Painter Rosson Crow is exactly where she wants to be by Mayer Rus / photograph by Paul Jasmin
It’s not hard to see why Rosson Crow loves L.A.: She’s fascinated by its rich history of manufacturing mythology and laundering images of power for mass consumption. But if you ask the 25-year-old Texan why she chose to settle here after finding success in New York and Paris, her response is surprisingly conventional. “I liked the idea of Los Angeles—-sunny skies and warm breezes,” she says cheerfully. “I wanted a house, a car, a big studio and a dog.”
Avant-garde young artists don’t normally cop to such bourgeois aspirations. But Crow isn’t too worried about striking a pose. Growing up in a conservative Dallas suburb, she indulged her performance interests by going to school in costumea gutsy move in a regimented culture of football gods and Britney Spears acolytes.
At the School of Visual Arts in New York, Crow’s self-confidence, idiosyncratic sensibility and technical skill coalesced in large-scale paintings that attracted the attention of dealers and collectors. She had her first solo show at Canada Gallery in Manhattan in 2004, just as she was heading to Yale for her MFA. The exhibit established Crow’s rep as a rising star, which she cemented with sold-out shows in Paris and New York.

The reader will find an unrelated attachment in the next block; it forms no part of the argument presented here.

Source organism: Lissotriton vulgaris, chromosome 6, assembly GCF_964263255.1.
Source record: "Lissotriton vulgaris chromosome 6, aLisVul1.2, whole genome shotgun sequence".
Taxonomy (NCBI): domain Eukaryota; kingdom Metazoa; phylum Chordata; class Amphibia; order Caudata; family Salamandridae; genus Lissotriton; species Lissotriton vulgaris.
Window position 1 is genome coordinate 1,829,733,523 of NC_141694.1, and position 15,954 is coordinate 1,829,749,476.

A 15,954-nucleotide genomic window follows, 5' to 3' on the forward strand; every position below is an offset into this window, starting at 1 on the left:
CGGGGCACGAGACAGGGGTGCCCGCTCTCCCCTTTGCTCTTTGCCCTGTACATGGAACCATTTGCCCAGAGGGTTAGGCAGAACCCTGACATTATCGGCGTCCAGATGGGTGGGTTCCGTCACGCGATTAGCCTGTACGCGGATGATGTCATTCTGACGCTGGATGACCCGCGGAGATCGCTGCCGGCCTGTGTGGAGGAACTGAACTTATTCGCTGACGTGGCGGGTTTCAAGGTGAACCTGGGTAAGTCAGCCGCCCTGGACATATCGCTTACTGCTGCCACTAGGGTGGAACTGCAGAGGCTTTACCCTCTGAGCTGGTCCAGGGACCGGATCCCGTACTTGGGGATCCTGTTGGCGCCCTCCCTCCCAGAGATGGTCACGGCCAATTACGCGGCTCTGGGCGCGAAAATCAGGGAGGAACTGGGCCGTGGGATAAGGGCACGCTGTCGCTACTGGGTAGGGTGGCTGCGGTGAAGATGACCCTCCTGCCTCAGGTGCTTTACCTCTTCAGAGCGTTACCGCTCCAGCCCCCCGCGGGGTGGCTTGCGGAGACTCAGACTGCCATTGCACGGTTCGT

On the subject of early fame and its pitfalls, Crow remains sanguine. “I didn’t have a lot of trepidation about showing while I was still in school. My work didn’t stop developing because people were seeing and responding to it,” she says.
Earlier this year, Crow made a dramatic West Coast solo debut at the Honor Fraser Gallery, sexy, splashy paintings that ran the gamut of her signature themes: country music and cowpokes to artifice and decadence. She’s currently prepping for a 2009 show at London’s White Cube Gallery.
“All I think about is wanting to paint and what I’m going to paint next,” Crow says. “If I have any other obsession, it’s my dog, Willie.” Welcome to L.A., Rosson.